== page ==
Family Mediation: When trust has been damaged.
There are statements I often here during family mediation. “I don’t trust them”. “There is nothing they can say”. “That is the most insincere apology I have ever heard”. How many times have you said, or thought this. How many times have you given a less than sincere apology. Just to avoid the conflict.
Sound familiar? During family mediation and family counselling I frequently hear this. Statements like these tell me that trust has taken a beating. For family mediation, restoring at least some level of trust in important. But how?
Family mediation is not a “magic bullet”. A mediator cannot restore trust into the relationship. Only members of the family can do that. And that starts with someone making an effective apology.
So what is an effective apology?
Start with this. What is the purpose of your apology. To avoid conflict? To avoid responsibility?
Or, is your purpose to resolve the conflict in a helpful manner. To restore some level of trust. To open lines of communication.
If your purpose is the second statement. You are on the path to making an effective and powerful apology. Making a sincere apology can remove roadblocks. Can lower anxiety and anger. Can allow for helpful conversations. Can result in opportunity to create common goals.
Lots of research indicates that a powerful apology has seven components. There are two keys here. First, components must be given in order. Each part depends on the other. Second, each part of the apology needs to be clearly stated by the speaker. Then understood by the listener. Here they are:
Revelation: there is a problem, something happened that created a problem
Recognition: a realization that someone has been hurt, damage to the relationship has been done – either intented or unintended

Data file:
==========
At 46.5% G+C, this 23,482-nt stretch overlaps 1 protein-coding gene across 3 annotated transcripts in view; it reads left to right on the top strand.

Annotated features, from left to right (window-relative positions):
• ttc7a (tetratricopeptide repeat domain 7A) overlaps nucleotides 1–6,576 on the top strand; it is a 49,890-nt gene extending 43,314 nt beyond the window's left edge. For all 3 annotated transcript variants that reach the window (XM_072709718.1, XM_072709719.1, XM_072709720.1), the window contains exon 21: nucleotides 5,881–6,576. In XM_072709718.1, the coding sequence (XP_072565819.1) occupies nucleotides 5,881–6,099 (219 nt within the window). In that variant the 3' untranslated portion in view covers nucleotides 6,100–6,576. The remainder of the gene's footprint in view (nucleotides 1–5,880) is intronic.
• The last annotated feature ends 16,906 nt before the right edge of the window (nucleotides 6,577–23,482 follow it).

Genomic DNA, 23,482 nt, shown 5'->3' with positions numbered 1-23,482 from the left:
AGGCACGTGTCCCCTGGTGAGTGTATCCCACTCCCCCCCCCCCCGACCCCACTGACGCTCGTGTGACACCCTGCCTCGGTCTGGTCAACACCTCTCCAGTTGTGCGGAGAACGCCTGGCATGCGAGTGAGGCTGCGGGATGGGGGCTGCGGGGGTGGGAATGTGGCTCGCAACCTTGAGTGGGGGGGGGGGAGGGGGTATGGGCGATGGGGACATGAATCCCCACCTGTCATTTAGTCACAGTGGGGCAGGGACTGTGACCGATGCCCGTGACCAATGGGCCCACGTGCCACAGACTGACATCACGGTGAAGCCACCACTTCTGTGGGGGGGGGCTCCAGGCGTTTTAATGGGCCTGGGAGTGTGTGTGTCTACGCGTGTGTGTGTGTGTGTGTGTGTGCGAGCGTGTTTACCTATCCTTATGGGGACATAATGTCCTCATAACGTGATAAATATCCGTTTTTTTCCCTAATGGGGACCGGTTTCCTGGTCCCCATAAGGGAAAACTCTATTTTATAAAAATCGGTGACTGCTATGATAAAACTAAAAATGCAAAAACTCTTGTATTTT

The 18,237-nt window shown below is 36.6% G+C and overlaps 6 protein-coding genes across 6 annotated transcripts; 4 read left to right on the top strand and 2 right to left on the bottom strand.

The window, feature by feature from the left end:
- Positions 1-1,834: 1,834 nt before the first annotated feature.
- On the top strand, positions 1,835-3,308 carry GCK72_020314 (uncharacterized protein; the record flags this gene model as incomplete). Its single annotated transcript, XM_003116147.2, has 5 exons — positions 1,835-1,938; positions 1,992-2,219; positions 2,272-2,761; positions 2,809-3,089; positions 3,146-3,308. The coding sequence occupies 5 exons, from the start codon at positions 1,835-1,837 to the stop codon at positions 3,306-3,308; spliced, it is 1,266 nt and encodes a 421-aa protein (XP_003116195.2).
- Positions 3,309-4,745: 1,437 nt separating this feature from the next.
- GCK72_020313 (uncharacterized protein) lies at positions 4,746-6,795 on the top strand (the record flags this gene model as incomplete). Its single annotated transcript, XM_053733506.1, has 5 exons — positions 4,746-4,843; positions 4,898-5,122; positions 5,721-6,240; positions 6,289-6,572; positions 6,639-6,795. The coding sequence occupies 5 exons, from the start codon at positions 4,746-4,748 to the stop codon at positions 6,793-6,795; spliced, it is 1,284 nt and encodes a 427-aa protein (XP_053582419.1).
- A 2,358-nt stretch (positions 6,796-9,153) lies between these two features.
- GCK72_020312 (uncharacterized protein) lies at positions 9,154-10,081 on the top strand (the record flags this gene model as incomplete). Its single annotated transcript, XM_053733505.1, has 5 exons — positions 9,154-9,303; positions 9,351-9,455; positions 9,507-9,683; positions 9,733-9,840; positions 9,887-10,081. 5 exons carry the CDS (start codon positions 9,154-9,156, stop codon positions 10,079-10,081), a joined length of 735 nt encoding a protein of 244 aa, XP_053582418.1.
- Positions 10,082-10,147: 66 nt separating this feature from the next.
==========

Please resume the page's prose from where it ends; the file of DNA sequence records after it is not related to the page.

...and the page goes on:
Responsiveness: a desire to deal with the issue, a time frame is created
Responsibility: take ownership of actions and words, at least part of the issue belongs to me, I did or said something
Remorse: acceptance of hurt feelings, – based on the first four “R’s”
Restitution: offering a meaningful re-payment, giving something back
Reform: providing plan for change, committing to creating change, being part of a solution
Why do effective apologies work?
Giving an effective apology does several things. It takes strength and courage to admit to errors. It shows a desire to take responsibility for part of the conflict. It tells people that you are willing to create change.
Offering an apology can immediately remove a barrier. It opens the door to helpful conversation. Often, one or more of the people in conflict are wanting to hear an apology. Once that is heard, people can become open to discussing issues of importance.
Avoiding issues is usually considered a sign of weakness. Confronting issues in the spirit of finding solutions can be considered a strength. It moves the conversation forward. It moves the focus from what “has” been done, to what “can” be done.
Having family conflicts. Want more information?
Contact me today at (403) 952-8752, or at firstname.lastname@example.org